×
×

Positive or Negative Ground for 1973 Triumph TR7RV?

Editor’s note: If you’re having trouble with that old Suzuki, BSA or BMW, Keith Fellenstein is your guy. From motorcycle tuning tips to detailed motorcycle engine repair, he can draw from a wealth of experience to help guide you to success. Send questions to: Keith’s Garage, Motorcycle Classics, 1503 SW 42nd St., Topeka, KS 66609, or send an email with “Keith’s Garage” as the subject.

Positive or negative?

Q: How would I determine if my 1973 Triumph TR7RV is positive or negative ground? I assumed that it was positive ground, but I hooked it up that way and it blew the 30-amp inline fuse on the negative cable. I do not know a lot about these British bikes. Thanks.

G. Manning/via email

A: First off, use a 15-amp fuse, as the ratings are different between British and U.S. fuses and a 30-amp British fuse as called for in the rider manual is a 15-amp American fuse. Next, the fused negative cable goes on the negative post, the positive post (red wire usually) goes directly to ground. If it still blows fuses after these changes, there is something else wrong with it. All this advice assumes it’s got the standard plate rectifier and Zener diode voltage regulator. If it has an aftermarket regulator/rectifier combo it may be a little more difficult to troubleshoot. Let me know if this fixes the problem.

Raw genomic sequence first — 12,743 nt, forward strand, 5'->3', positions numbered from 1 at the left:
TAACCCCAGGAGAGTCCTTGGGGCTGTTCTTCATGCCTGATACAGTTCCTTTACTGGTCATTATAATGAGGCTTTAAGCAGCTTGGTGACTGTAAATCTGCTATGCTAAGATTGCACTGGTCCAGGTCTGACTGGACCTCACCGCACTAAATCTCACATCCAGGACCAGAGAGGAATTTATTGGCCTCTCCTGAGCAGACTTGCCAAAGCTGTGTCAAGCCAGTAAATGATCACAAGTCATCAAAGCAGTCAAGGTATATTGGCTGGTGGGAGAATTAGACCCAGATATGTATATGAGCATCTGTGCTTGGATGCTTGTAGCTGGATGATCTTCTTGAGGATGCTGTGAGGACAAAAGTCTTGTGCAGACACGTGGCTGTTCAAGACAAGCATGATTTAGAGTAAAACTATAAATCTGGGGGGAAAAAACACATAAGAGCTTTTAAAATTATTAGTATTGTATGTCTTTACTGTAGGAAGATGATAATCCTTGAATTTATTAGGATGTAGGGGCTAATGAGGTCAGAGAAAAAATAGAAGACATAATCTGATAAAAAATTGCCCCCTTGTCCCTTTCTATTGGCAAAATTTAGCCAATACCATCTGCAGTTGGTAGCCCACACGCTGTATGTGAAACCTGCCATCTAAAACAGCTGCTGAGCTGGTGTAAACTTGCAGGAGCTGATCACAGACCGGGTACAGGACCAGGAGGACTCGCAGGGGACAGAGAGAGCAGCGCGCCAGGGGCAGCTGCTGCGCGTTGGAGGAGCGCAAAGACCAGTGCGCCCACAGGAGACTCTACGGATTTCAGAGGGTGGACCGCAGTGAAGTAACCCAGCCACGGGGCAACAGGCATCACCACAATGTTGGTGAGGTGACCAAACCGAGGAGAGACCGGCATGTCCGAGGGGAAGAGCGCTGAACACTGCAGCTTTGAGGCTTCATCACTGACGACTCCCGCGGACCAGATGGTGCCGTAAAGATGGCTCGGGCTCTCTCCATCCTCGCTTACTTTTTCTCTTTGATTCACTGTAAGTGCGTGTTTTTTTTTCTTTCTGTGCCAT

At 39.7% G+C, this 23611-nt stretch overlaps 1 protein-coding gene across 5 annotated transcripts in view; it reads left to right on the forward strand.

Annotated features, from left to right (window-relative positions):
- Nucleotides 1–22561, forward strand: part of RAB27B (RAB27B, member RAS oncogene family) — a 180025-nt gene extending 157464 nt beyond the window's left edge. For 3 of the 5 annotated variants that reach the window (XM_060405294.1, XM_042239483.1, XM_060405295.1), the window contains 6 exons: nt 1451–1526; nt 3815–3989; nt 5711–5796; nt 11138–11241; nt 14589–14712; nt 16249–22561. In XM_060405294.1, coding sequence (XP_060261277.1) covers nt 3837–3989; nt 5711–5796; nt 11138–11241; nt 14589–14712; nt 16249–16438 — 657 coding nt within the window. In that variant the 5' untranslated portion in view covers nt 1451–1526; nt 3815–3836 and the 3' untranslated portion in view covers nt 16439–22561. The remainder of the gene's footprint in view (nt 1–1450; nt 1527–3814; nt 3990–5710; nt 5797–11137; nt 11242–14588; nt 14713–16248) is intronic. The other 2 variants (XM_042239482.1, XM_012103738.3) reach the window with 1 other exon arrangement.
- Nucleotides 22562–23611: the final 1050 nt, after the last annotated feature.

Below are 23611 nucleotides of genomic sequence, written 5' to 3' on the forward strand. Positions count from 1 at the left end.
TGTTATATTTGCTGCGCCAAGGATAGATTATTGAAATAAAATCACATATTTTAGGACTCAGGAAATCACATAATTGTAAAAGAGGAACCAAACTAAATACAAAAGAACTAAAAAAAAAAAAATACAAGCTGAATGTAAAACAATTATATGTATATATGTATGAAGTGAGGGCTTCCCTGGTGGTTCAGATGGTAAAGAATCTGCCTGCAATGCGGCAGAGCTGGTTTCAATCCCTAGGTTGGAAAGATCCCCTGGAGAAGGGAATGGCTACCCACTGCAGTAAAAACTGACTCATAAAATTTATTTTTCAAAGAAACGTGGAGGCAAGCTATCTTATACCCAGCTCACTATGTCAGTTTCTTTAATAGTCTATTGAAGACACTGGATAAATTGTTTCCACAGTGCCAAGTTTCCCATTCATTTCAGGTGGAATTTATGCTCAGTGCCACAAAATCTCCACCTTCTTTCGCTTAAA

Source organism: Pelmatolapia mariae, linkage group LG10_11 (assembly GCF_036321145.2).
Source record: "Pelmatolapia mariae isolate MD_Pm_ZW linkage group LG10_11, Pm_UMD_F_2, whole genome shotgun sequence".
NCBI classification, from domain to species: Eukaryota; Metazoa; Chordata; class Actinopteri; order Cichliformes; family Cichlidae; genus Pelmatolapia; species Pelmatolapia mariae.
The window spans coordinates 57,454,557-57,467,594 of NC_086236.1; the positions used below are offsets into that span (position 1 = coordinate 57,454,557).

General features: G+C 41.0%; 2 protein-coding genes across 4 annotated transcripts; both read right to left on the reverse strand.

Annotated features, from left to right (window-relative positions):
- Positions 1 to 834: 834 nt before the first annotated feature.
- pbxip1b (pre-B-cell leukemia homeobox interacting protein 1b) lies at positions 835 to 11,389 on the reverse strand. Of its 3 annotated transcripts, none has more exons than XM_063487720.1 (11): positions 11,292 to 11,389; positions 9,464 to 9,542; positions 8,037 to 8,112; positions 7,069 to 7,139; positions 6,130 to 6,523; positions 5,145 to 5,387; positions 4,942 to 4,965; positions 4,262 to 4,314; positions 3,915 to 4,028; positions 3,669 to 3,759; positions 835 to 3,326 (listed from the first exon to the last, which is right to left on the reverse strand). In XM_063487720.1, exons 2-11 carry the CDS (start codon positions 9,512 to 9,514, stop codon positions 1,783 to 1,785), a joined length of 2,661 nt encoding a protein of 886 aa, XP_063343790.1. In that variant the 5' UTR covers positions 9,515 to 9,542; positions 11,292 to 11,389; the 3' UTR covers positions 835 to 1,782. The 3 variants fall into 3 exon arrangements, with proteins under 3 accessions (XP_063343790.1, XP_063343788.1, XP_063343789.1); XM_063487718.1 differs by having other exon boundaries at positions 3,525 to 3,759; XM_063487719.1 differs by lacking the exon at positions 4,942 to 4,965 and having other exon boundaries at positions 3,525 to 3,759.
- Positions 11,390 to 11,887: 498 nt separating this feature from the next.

Positive or Negative Ground for 1973 Triumph TR7RV?

Editor’s note: If you’re having trouble with that old Suzuki, BSA or BMW, Keith Fellenstein is your guy. From motorcycle tuning tips to detailed motorcycle engine repair, he can draw from a wealth of experience to help guide you to success. Send questions to: Keith’s Garage, Motorcycle Classics, 1503 SW 42nd St., Topeka, KS 66609, or send an email with “Keith’s Garage” as the subject.

Q: How would I determine if my 1973 Triumph TR7RV is positive or negative ground? I assumed that it was positive ground, but I hooked it up that way and it blew the 30-amp inline fuse on the negative cable. I do not know a lot about these British bikes. Thanks.

G. Manning/via email

A: First off, use a 15-amp fuse, as the ratings are different between British and U.S. fuses and a 30-amp British fuse as called for in the rider manual is a 15-amp American fuse. Next, the fused negative cable goes on the negative post, the positive post (red wire usually) goes directly to ground. If it still blows fuses after these changes, there is something else wrong with it. All this advice assumes it’s got the standard plate rectifier and Zener diode voltage regulator. If it has an aftermarket regulator/rectifier combo it may be a little more difficult to troubleshoot. Let me know if this fixes the problem.

Published on Feb 10, 2020

Motorcycle Classics Magazine

Featuring the most brilliant, unusual and popular motorcycles ever made!